The roof of the old mansion was interlocking slabs of slate, set into exquisitely-carved masonry. God knows how much it had cost, but it would probably last half a millennium. And here I was, ruining it by making holes all over the place to mount solar panels.
The diamond bit on the cordless drill bit unhappily into the hot stone. We’d run two batteries dry already, and we weren’t even half done. The owner of the house wanted seven kilowatts worth of photovoltaics, which meant we had a hell of a lot of surface area to cover. Clouds gave us some brief moments of respite from the summer sun, but a noisy central air unit seemed to be blowing hot wind directly at the ladder every time we scaled it. Christ, that thing would probably use all the power by itself just keeping the place cool. Even worse, a few yards away was a heated swimming pool. You could put the hot end of the A/C in there; gain a bit of efficiency, I thought.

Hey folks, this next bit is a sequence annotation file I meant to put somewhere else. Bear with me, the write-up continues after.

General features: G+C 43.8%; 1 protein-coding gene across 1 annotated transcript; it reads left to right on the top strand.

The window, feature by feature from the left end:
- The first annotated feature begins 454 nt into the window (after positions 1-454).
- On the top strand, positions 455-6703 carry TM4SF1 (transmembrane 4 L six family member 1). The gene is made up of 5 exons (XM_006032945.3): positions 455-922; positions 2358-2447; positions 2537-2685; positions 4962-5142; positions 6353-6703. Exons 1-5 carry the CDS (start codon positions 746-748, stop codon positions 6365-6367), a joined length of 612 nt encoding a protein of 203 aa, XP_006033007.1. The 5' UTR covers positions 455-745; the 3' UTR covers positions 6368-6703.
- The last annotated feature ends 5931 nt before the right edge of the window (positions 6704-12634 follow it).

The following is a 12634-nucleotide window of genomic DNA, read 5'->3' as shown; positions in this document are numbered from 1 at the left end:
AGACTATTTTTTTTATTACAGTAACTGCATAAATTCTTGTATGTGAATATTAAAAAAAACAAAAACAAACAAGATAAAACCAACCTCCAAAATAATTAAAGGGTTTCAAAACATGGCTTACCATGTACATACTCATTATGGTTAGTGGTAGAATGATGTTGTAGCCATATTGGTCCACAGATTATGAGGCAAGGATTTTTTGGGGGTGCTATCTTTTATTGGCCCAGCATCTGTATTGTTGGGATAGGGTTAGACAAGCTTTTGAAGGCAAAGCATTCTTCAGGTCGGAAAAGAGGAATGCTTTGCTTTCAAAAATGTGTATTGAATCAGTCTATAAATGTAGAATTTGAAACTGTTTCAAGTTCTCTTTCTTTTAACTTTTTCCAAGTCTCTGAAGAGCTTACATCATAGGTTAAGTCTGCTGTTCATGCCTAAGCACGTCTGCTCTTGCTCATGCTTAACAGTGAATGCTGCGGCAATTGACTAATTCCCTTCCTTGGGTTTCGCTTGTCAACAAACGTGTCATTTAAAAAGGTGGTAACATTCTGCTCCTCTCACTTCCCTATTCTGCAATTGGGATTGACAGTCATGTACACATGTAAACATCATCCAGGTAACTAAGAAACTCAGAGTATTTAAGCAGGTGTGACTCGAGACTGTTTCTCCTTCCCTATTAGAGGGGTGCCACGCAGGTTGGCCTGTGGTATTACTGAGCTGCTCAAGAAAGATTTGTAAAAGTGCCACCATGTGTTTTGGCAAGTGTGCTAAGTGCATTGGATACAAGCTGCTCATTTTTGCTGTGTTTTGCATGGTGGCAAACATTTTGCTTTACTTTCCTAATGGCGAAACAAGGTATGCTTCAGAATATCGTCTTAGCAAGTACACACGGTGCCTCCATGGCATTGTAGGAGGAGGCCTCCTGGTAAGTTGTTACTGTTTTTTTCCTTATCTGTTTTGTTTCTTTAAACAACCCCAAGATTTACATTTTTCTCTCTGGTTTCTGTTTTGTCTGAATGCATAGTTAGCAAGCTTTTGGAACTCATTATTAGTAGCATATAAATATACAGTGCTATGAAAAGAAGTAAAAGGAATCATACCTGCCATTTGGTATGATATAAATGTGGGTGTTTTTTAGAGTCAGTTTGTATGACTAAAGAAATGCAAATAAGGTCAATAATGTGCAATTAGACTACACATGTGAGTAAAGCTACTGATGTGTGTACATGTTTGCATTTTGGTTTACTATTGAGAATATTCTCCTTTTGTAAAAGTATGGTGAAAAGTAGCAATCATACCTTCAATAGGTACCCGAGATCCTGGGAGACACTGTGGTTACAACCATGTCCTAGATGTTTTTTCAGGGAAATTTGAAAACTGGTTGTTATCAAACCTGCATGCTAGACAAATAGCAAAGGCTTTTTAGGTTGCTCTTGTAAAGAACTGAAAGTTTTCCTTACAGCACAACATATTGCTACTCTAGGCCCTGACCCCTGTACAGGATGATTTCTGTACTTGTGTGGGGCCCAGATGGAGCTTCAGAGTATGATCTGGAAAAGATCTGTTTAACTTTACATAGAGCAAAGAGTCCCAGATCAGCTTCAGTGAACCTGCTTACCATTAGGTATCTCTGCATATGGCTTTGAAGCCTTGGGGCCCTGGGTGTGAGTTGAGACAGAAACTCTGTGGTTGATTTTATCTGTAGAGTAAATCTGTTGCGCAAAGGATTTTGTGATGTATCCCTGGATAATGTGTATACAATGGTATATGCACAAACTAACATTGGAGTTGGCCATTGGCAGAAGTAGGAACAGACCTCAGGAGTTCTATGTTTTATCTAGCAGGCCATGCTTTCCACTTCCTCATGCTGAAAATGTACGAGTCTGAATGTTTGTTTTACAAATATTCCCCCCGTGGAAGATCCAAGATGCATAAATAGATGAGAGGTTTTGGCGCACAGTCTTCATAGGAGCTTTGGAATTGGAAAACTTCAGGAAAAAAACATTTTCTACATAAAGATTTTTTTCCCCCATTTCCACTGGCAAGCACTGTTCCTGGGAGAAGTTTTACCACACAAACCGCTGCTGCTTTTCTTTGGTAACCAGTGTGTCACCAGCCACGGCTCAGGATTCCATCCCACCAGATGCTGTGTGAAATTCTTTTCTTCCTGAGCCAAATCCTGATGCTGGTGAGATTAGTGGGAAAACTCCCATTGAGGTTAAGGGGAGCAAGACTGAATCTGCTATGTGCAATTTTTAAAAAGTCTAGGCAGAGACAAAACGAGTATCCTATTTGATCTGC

It began to rain; big drops sizzling and drying on the rooftop. Time to head home.